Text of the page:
This paper was really helpful for me as a child fellow in training as I work a lot with female teenagers with emotional problem often secondary to their abusive parents. It made me understand how important it is to work with their mothers to make them understand the pain they are causing their daughters by understanding and validating their own pain. Talking to my teen patients about the nurturing side of their mothers helps them to promote self worth.-C. Matip

Shuttleworth J. Psychoanalytic theory and infant development. In: Miller L, Rustin ME, Rustin MJ, Shuttleworth J, eds. Closely Observed Infants. London, UK: Duckworth; 1989:22-51. (top)

In this chapter, Ms. Shuttleworth outlines a psychoanalytic model of early development that is, "broadly speaking, part of a shared tradition of thought among those teaching on the Tavistock Clinic Psycho-analytic Observation course" and which "derives centrally, though not exclusively, from the work of Klein, Winnicott, Bick, and Bion." The chapter describes this evolving perspective on the infant's developing sense of himself. Additionally, it relates the development of a theory of object relations that has a central interest in "the mind's experience of itself and the world" and a model of the mind "in which experience accumulates and develops within the individual, affecting the present in complicated and indirect ways." Please post any constructive thoughts that you have about this chapter. -A. Haber

Dalsimer K. Female adolescent development - a study of The Diary of Ann Frank. Psychoanal St Child. 1982;37:487-522. (top)

This article is a jewel to read. You will be enjoying the dynamic study of normal female development from Anne Frank's raconto while living during the stress of war. She walks us through every emotion possible to describe such as love, hate, ambivalence, identification with her parents and psychic changes of puberty. The author describes Anne's female development with clarity and enthusiasm. -H. Hojman.

Psychodynamic Formulation and General Theory:
To be developed. (top)

Psychodynamic Readings for Later in the Career
Psychotherapy with Children:
Mahon E. The painted guinea pig. Psychoanal St Child. 1977;32:283-303. (top)

This paper addresses the complicated issue of mourning in children. There is a longstanding debate around the capacities that children have for mourning. This paper is a study of 30 three year old nursery school children as they responded to the death of their school pet, a guinea pig. I must admit I came to the paper with much skepticism regarding the accuracy any such study might have around the internal experience of children, around the relevance of such a study and also regarding the study's applicability to the loss of a caregiver. I personally really appreciated the paper finding the narratives and subsequent arguments regarding mourning extremely compelling and thought provoking. Please post any constructive thoughts you have about this article.-L. Moix.

Psychotherapy with Adolescents:
To be developed. (top)

Infant Mental Health:
To be developed. (top)

To be developed. (top)

Psychodynamic Formulation and General Theory:
Winnicott, DW. Hate in the countertransference (1949). In: Collected Papers: Through Paediatrics to Psycho-analysis. London, UK: Tavistock; 1958. (top)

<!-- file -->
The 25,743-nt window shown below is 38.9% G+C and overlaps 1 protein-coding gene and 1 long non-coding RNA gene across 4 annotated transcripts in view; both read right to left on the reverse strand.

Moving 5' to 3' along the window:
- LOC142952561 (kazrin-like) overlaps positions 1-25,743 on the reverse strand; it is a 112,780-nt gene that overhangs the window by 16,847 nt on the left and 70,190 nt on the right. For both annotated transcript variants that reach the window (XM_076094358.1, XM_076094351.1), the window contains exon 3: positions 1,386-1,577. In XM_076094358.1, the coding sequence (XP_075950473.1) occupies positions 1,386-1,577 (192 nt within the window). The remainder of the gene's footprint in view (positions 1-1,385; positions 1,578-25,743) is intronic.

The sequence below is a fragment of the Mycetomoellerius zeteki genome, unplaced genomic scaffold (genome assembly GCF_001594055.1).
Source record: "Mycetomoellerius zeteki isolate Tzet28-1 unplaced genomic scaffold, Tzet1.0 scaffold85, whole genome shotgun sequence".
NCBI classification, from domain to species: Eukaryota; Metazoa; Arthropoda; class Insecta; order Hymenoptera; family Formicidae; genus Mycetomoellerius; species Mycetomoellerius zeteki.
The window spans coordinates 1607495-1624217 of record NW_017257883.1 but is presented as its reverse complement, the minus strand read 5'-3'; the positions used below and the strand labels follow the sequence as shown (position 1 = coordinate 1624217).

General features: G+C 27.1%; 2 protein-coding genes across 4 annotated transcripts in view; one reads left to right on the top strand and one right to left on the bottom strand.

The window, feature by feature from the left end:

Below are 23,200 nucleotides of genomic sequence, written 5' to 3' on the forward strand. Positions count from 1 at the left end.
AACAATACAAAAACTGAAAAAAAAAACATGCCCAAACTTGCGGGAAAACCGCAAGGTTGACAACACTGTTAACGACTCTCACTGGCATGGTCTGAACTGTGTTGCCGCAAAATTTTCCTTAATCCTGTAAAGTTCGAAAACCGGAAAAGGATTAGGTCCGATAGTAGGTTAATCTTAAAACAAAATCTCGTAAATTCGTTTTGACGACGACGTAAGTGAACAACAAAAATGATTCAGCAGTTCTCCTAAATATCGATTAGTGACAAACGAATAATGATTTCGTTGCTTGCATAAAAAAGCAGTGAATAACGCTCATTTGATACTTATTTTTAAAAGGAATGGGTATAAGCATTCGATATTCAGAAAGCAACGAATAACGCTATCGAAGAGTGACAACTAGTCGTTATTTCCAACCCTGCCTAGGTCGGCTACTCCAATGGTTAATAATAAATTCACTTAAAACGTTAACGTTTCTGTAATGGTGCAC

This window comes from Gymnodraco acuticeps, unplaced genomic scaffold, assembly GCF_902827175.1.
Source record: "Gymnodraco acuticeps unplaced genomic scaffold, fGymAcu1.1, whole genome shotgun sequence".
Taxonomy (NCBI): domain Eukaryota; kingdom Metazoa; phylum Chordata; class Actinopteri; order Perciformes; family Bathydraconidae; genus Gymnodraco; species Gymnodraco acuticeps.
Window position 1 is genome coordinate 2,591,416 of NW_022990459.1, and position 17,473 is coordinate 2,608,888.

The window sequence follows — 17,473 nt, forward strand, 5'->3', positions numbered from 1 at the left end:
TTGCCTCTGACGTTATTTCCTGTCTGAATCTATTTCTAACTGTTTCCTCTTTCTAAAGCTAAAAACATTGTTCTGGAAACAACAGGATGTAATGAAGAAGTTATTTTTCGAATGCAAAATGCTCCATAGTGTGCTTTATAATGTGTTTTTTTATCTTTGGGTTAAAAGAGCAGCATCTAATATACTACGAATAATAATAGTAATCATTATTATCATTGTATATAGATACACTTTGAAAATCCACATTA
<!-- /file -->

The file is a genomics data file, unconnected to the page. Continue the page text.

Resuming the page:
In this paper Winnicott shows us how important is for for the therapist to be aware of negative feelings, particularly hate in the countertransference realm. This awareness is particularly helpful while treating psychotic and antisocial patients enabling the therapist to sort out and study his objective reactions to the patient symptoms. -H. Hojman

Winnicott DW. Transitional objects and transitional phenomena. In: Playing and Reality. New York, NY: Tavistock/Routledge; 1971. (top)

In this article Winnicott describes how the child deals with transitions between the intimate mother-infant relationship and the internalization of the mother as a true object.He describes his interest with the intermediate area between subjective and objective perception.This paper shows us the dynamic understanding of the preciousness of blankets, teddy bears and other objects children adore keeping so as to be comfortable and contained. -H. Hojman

Winnicott DW. The use of an object and relating through identifications. In: Playing and Reality. New York, NY: Tavistock/Routledge; 1971. (top)

Why are we so rushed with the use of interpretations with patients? Winnicott asks us in a way if can wait, be less clever among ourselves and let patients arrive to a creative understanding of conflict in the presence of a containing therapist. This article describes how to understand interpretation as a limit of the therapist own understanding and believing that the patient and solely the patient will give us the answer. In this paper Winnicott tells us how the patient can use the therapist as an object and develop a capacity to use the therapist. This process is part of a maturational process that can grow in a facilitating environment. Winnicott describes how the therapist becomes a valued object after surviving negative feelings from the patient which arises as soon as the patient realizes in his fantasy world that the patient is still alive becoming a source for emotional analysis and containment.-H. Hojman.

Winnicott DW. The place where we live. In: Playing and Reality. New York, NY: Tavistock/Routledge; 1971. (top)

In this paper Winnicott describes that the psychic place depends for its existence on living experiences and not on inherited tendencies. When the baby has a sensitive experience with the mother while separating, the space for creative play becomes richer. Also, when the mother adapts to the baby's needs who is evolving in personality and character, this adaptation gives the mother a sense of reliability which gives rise to a feeling of confidence in the growing child. -H. Hojman.